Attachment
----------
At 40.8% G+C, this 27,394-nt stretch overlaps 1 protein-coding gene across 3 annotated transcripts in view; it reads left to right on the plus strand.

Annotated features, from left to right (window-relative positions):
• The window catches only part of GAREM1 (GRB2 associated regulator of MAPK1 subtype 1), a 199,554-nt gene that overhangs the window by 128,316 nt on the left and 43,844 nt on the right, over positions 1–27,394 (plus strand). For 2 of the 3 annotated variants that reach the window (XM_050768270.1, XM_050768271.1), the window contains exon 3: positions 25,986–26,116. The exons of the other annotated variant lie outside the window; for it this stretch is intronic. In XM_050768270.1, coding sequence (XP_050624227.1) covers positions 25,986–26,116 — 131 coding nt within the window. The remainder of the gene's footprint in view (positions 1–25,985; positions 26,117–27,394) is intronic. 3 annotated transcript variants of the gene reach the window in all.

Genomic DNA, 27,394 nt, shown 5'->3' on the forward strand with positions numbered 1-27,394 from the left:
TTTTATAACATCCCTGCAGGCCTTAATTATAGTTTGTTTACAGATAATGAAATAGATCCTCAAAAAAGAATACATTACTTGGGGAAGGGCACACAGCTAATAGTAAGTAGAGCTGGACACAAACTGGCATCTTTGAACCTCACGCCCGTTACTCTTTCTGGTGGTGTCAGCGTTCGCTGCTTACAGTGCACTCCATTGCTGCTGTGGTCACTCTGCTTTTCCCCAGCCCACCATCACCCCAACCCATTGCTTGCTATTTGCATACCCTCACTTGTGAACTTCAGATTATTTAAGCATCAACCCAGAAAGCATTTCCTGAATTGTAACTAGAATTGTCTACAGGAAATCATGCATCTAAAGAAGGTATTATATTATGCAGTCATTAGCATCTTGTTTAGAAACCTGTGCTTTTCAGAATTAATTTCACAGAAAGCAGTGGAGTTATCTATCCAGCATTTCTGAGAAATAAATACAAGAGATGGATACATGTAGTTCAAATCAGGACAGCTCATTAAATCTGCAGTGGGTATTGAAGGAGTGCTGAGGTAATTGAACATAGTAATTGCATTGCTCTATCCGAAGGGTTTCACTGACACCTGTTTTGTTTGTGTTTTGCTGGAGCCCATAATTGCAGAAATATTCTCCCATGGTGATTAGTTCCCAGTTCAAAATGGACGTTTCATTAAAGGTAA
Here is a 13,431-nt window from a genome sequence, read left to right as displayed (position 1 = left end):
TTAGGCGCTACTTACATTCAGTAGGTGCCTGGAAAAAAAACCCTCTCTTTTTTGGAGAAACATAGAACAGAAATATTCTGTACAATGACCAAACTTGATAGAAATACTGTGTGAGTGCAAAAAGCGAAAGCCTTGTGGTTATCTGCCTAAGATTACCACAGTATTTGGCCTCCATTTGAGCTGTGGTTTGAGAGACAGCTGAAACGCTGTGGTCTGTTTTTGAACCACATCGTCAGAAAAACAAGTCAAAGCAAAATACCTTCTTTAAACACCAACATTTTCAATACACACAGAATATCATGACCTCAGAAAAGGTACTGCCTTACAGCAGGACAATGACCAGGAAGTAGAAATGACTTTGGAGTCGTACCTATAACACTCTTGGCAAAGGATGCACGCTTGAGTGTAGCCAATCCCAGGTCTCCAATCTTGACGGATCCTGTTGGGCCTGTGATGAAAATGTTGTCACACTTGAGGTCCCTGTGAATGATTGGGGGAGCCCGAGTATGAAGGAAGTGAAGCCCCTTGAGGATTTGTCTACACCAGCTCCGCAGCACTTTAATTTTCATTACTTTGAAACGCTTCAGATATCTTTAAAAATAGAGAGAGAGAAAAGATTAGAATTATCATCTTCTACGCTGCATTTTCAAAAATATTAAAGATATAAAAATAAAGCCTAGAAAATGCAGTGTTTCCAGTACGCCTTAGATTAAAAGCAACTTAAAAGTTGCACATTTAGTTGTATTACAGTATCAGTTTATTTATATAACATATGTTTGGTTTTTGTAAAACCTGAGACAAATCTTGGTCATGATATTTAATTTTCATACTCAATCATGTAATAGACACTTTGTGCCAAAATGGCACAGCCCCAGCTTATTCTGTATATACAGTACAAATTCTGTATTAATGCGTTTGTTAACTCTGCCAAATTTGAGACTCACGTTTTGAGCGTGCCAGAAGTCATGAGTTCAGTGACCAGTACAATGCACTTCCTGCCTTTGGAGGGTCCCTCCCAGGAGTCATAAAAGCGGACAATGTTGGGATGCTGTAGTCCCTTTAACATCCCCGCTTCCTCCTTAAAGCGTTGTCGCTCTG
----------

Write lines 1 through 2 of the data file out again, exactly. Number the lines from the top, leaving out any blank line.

At 40.8% G+C, this 27,394-nt stretch overlaps 1 protein-coding gene across 3 annotated transcripts in view; it reads left to right on the plus strand.

Annotated features, from left to right (window-relative positions):